The metal bikini worn by Carrie Fisher in Star Wars Episode VI: Return of the Jedi is an iconic piece of Hollywood history. It’s also obvious objectification. Fisher’s character, Princess Leia Organa, is literally a slave in the scene.
But that’s just part of how the Star Wars series uses costumes to sideline the power of its female characters as they become romantic interests to the male characters, say a pair of researchers at Florida State University in Tallahassee, US. Their analysis is published in journal Fashion and Textiles.
“Objectification is obvious with costumes like Leia’s gold bikini or Padmé’s black leather corset dress,” says co-author Mary C King. “There is a level of sexualisation with these costumes that is distinct and clear.
“What was most surprising for us is just how prevalent objectification is in Star Wars, even in the most subtle ways, such as bringing colour into a costume, or hairstyles becoming less severe once romance starts being introduced.”
In their study, King and her colleague track the costumes of Fisher and Natalie Portman, who plays Queen (later Senator) Padmé Amidala in episodes I, II and III, versus their romantic relationships and the films’ emphasis on their political power.
The researchers find that as the films focus more on the relationships, the female characters’ costumes become more revealing and more colourful, the shape of their bodies becomes more apparent, and their hairstyles become softer and more feminine.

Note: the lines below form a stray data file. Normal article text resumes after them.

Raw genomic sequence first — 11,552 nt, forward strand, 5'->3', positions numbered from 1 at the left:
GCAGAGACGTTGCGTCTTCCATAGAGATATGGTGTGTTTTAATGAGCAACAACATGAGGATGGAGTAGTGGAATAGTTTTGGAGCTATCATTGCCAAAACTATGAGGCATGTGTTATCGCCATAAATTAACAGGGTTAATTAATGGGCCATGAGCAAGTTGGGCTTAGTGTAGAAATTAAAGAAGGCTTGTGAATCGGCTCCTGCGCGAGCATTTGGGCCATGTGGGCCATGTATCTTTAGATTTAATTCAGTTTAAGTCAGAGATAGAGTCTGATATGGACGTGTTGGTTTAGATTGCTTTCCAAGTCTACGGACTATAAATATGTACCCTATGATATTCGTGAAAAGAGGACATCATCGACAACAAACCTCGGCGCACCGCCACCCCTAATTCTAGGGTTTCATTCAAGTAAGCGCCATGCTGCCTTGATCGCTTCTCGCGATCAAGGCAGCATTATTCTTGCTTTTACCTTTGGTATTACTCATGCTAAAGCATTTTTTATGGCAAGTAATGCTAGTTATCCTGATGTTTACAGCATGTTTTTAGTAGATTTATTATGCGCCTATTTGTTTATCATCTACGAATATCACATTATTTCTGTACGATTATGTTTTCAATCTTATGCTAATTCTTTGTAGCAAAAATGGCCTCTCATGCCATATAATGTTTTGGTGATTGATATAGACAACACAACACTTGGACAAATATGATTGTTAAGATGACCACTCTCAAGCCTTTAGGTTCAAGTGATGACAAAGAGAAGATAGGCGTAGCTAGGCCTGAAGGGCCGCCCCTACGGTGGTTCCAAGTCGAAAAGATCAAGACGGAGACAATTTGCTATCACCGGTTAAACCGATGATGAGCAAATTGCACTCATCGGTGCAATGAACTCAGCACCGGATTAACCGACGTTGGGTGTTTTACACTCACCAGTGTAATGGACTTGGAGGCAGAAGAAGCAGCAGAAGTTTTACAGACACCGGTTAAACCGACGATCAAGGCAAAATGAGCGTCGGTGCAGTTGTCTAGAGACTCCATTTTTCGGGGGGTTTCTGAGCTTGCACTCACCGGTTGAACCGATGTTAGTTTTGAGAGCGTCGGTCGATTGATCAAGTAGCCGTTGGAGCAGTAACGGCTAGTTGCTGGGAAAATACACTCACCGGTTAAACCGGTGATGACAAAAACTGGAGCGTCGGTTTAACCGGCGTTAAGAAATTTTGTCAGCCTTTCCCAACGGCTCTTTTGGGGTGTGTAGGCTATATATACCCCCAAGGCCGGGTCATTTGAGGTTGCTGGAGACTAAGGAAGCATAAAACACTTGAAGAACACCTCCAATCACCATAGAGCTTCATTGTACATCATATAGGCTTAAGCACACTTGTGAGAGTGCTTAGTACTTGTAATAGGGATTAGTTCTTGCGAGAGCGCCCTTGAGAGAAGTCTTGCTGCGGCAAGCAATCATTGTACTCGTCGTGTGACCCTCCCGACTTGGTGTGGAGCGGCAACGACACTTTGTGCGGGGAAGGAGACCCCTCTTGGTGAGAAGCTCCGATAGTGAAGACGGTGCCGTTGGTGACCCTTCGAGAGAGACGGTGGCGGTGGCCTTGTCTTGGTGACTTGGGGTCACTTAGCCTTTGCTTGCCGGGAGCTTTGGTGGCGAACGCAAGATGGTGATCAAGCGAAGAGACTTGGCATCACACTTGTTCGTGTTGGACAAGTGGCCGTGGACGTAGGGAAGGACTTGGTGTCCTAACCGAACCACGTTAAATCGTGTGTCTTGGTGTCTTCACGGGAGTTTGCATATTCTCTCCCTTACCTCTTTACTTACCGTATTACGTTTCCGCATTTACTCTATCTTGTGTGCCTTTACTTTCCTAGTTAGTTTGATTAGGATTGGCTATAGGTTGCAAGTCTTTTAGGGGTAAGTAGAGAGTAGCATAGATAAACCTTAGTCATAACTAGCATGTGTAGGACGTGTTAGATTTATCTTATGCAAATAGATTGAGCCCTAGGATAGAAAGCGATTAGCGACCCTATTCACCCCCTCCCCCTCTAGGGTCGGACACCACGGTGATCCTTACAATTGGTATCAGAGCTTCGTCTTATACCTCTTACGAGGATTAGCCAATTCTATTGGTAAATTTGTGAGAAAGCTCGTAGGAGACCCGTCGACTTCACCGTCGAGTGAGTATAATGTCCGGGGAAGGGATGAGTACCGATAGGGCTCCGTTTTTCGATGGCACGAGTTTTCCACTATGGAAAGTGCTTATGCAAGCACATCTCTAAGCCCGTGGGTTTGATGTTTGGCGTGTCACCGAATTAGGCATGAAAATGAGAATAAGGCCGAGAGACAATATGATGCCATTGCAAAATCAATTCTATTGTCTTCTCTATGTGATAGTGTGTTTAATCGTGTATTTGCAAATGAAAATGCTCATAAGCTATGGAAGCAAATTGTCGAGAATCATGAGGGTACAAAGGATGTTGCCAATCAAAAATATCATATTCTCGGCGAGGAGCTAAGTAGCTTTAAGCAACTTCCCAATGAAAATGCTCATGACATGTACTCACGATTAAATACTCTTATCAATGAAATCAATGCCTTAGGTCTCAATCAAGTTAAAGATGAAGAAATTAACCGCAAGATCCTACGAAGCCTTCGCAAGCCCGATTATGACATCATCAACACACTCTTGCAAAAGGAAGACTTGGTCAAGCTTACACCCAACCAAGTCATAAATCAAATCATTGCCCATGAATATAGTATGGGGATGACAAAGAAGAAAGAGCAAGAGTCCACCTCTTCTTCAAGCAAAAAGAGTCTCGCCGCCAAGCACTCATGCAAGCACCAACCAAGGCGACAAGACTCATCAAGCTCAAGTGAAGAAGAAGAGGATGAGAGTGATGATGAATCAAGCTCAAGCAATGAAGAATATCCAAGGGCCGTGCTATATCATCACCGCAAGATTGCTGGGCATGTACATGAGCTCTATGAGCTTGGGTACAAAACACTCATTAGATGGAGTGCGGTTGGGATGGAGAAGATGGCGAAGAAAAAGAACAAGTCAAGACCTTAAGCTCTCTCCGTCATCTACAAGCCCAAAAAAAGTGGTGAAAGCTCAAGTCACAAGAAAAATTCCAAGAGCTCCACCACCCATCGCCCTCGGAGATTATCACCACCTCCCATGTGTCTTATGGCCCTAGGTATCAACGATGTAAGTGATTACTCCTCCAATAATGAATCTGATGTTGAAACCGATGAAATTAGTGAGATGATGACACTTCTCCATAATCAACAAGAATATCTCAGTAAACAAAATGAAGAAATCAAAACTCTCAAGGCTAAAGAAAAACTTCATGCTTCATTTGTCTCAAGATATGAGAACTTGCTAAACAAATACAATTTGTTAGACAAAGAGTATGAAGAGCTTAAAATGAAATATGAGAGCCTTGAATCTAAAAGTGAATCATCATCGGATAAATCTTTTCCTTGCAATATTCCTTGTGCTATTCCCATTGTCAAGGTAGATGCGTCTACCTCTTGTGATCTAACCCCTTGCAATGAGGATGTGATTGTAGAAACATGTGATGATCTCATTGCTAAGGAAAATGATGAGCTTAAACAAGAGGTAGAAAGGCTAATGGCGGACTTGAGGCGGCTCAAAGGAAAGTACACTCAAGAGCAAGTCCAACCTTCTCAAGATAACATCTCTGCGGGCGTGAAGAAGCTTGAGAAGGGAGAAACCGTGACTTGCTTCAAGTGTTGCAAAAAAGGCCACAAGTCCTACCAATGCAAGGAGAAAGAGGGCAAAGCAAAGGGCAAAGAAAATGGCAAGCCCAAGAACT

They point out that the costumes do not necessarily have to change because the characters are entering into romantic roles, so the alterations represent the male gaze – valuing female characters as “erotic objects” to the audience (and in the plot) rather than as characters.
“As long as media continues to portray women in film as romantically and sexually appealing when they reveal more skin and diminish their power levels, they will continue to be objectified and viewed through the male gaze,” they write.
They also note that although the films are marketed toward boys and men, a large proportion of both men and women in the US have seen the films.
“In film, women are frequently objectified both through their roles and their costumes,” King says.
“Yet, films also have the opportunity to send a message that a woman does not need to reveal or change physical aspects of her body, or have her position of power diminished, in order to be appealing to other characters or to a viewing audience.”
Related reading: “Sexy nurses” prompt academic outcry
Read science facts, not fiction...
There’s never been a more important time to explain the facts, cherish evidence-based knowledge and to showcase the latest scientific, technological and engineering breakthroughs. Cosmos is published by The Royal Institution of Australia, a charity dedicated to connecting people with the world of science. Financial contributions, however big or small, help us provide access to trusted science information at a time when the world needs it most. Please support us by making a donation or purchasing a subscription today.